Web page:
I always loved finding old greeting post-cards when I worked at the archive. What better day to share some of my favorites?
Classic cupid cherubs are always a good choice for telling your valentine how much you care...
But then, you can also get more original. These are two of my favorites. I couldn't decide if the one with the Dutch children is poorly translated, or if it is supposed to be wrong, as if they can't quite make their English flirting correct. And I've definitely printed copies of the tickle card. I find it such a great image of how couples had to flirt in the early 1900s.
When I was working in central West Virginia, I would often see these birds-eye view maps of small towns, like Buckhannon or Elkins. I quickly realized that there was no way the artist - the maps were signed T.M Fowler - could actually have been looking down on the city. There wasn't a hill or mountain at those angles, and he surely wasn't ascending in a balloon to get the right perspective. How did he do it?
We're right in between the 2016 Republican National Convention and the Democratic National Convention, and things feel a bit divided. Maybe some images of Lady Liberty will help keep our spirits up?
(This entry talks about sex in a historical and cultural way. If you don't like that, stop reading here.)
The answer is no, and luckily, the Dutch and Swedes don't have as much of a problem with sex as we do in the puritan legacy of the United States. (Fun fact, while doing a presentation on sex education way back in high school, I learned that the Netherlands starts sex education in preschool. You can read more about global comparisons of that here.)
The result at the Swedish Maritime Museum (Sjöhistoriska Museet) is an exhibit by multimedia artist Saskia Boddeke and film director Peter Greenaway about "identity, longing, and man's sexuality at sea."
Ahh... the days of public transportation...
In 1910, there were an estimated 500,000 cars in the United States for the 9.2 million people in the country. In 2015, there are over 250 million cars for an estimated 320 million people.
Cities were king, and public transportation was a necessity. Unlike New York and Boston, Baltimore was not developing a system of subways that would never interfere with that car traffic (and therefore never disappear). Instead, we had the trolley/ streetcar/ street railway. This map shows the trolley for the United Railways and Electric Company, which doesn't include any larger railways that had multiple stops within the city and suburbs.
The closest thing we have to the streetcar today is the light-rail, which kind of follows the Halethrope Line into the city and then the Mt. Washington Line out. The light-rail then keeps going north past Lake Roland to Timonium and Cockeysville, while the old Mt. Washington Line went to Pikesville.
Some close-ups are below, and click here for the full version from Johns Hopkins University Libraries.
Julia Margaret Cameron's ethereal photographs were born out of a gift from her daughter and son-in-law in 1863. The camera was meant to amuse her, but she soon began to take photography as a serious pursuit. Her portraits are often close up, with a soft glow, and often with props that evoke a theatrical performance. She was making art in the style of the Pre-Raphaelites at a time when most photographers were simply doing studio portraits for profit.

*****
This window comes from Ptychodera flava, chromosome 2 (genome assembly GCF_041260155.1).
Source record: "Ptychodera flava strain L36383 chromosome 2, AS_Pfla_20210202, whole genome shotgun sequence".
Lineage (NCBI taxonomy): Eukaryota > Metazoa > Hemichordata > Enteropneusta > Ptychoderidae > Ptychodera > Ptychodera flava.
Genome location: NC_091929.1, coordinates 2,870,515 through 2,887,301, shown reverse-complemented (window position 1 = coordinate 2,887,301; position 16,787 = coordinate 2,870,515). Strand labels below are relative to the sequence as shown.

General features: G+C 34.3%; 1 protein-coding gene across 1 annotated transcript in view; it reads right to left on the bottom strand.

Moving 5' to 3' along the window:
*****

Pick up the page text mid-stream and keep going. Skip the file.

In these two images, from 1874 and 1875, Cameron's subjects are holding a piccolo-sized five-string banjo. The banjo is piccolo-sized (smaller than a regular banjo), fretless, and the skin head is attached with tacks, rather than tightening hardware that became more common in the 1880s and 1890s.
The banjo is thought of as a quintessentially American instrument, but it first sprang into American pop culture in the 1840s as black-face minstrel performers took the African instrument on stage, using it to simultaneously mock and idolize African culture. Not long after the craze overtook the U.S., minstrel performers brought their music to England. The "Father of Minstrelsy" Joel Walker Sweeney first performed in London in 1843, and was so successful that he continued to perform all over England, and groups of minstrel players that were forming in the U.S. went on tour across Britain.
By the 1860s, the British had their own minstrelsy tradition, with Englishmen forming their own troops and even publishing banjo instructional methods.
The U.S. had a tradition of banjo playing among free and enslaved African Americans long before the minstrel show. Sweeney said he learned from slaves on his father's plantation, and while some of the traditional American banjo music of today comes from minstrel show music, there is also a tradition that comes from the African American music that predated minstrelsy or happened concurrent with the minstrel era. But no such tradition existed in England, so the banjo remained something for the stage and parlor, and Cameron's use of the banjo as a prop reflects this.
For more information on Julia Margaret Cameron, visit the Victoria and Albert Museum's website or the page for the recent exhibit of Cameron's work at the Metropolitan Museum of Art. For more information on the banjo in England during this time, read the article by Bob Winans and Elias Kaufman in American Music here.
A museum in blog form.
Come read the stories behind objects and ephemera found in private collections, archives, and museums.